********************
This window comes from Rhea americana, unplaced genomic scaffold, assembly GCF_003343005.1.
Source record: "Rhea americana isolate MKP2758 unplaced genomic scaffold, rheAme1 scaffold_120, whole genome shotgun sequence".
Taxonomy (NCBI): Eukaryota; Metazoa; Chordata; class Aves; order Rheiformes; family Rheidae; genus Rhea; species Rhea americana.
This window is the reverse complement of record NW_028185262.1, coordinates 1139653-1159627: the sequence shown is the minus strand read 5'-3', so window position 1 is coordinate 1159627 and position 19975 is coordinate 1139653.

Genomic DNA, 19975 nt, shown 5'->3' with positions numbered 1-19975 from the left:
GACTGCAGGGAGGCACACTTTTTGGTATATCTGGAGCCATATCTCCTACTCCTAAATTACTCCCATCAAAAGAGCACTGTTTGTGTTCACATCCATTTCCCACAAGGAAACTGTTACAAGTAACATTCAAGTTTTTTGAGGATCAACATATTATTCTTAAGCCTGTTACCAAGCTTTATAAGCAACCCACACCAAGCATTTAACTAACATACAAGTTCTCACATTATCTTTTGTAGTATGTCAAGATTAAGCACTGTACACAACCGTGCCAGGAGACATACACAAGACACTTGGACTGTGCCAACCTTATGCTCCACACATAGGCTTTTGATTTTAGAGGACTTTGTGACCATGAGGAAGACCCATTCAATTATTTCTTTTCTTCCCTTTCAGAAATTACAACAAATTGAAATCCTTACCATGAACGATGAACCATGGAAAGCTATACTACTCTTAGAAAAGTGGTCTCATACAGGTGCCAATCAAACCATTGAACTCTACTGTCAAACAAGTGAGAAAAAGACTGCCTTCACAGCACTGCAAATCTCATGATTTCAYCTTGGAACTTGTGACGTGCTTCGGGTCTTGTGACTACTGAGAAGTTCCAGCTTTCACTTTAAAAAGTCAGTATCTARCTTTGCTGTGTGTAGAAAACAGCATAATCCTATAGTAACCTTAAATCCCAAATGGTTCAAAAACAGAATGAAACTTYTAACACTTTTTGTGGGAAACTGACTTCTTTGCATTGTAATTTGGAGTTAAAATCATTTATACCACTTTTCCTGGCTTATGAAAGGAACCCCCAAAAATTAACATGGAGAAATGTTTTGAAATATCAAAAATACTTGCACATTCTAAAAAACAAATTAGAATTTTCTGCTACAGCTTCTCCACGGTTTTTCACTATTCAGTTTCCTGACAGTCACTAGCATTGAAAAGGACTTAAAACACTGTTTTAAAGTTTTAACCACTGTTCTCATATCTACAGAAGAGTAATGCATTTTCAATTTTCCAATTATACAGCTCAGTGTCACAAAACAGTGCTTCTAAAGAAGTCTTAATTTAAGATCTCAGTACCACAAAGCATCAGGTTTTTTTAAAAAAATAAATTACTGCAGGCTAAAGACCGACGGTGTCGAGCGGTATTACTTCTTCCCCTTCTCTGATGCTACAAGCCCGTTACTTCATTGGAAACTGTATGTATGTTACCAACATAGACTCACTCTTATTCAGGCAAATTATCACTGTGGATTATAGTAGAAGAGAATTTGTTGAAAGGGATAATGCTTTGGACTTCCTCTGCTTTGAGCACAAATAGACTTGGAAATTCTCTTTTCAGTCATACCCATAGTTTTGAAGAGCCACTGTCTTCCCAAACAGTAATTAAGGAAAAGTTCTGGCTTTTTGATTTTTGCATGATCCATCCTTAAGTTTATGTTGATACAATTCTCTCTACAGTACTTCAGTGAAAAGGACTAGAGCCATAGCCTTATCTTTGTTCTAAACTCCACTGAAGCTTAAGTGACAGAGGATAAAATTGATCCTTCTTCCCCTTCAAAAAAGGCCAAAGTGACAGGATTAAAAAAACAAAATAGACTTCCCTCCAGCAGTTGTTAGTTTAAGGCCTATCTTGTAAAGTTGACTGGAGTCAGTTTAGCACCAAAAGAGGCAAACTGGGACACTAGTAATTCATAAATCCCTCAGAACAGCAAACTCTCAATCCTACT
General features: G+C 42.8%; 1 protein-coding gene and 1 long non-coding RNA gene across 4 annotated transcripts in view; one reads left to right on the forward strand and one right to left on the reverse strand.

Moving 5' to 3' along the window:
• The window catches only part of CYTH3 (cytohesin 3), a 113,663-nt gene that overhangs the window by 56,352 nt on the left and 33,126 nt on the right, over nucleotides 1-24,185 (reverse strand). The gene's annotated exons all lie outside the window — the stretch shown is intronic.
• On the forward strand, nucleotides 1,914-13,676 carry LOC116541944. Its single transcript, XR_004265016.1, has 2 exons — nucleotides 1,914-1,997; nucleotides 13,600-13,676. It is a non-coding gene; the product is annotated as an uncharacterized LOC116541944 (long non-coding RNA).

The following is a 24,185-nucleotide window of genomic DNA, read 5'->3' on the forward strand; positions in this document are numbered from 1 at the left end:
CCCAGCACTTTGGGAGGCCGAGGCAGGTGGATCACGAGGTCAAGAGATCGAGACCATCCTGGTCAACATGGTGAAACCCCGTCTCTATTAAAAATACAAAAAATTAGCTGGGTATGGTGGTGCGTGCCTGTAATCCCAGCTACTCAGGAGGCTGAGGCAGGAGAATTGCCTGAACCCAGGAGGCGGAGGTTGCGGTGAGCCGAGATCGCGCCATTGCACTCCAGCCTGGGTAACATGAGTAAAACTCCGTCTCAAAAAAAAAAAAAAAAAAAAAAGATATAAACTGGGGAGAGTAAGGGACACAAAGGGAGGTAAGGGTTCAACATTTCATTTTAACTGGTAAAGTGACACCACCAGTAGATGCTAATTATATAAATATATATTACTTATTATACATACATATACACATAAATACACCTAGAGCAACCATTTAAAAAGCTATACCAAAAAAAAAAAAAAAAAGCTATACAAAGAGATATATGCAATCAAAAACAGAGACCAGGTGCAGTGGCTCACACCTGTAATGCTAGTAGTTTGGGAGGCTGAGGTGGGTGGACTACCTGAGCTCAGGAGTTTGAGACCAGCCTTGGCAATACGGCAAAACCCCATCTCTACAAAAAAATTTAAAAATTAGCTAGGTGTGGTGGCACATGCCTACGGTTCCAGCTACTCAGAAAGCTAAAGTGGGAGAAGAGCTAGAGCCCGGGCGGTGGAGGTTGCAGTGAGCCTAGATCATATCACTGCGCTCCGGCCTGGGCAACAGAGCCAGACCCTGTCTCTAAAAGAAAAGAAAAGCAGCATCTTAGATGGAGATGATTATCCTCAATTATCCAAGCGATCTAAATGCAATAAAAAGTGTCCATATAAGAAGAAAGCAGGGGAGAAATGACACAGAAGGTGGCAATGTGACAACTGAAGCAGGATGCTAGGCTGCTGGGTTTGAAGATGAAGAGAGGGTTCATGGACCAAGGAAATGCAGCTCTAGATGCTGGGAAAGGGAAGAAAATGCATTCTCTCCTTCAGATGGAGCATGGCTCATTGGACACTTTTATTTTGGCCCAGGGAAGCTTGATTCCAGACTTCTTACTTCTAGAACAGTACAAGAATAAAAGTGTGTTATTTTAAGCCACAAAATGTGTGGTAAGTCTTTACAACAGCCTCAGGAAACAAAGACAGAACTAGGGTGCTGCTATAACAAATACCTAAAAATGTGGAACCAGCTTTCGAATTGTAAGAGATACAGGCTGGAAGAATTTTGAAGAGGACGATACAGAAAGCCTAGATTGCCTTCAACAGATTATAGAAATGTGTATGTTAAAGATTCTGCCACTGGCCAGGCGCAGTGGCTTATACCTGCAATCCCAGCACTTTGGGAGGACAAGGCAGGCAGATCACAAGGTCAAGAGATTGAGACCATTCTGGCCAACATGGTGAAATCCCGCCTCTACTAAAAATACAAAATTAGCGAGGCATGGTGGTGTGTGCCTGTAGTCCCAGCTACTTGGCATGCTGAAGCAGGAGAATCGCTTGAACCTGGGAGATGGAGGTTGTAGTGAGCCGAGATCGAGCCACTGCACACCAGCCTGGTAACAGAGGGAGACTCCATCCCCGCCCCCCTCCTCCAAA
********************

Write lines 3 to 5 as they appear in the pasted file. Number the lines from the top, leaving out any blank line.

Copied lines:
Taxonomy (NCBI): Eukaryota; Metazoa; Chordata; class Aves; order Rheiformes; family Rheidae; genus Rhea; species Rhea americana.
This window is the reverse complement of record NW_028185262.1, coordinates 1139653-1159627: the sequence shown is the minus strand read 5'-3', so window position 1 is coordinate 1159627 and position 19975 is coordinate 1139653.

Genomic DNA, 19975 nt, shown 5'->3' with positions numbered 1-19975 from the left: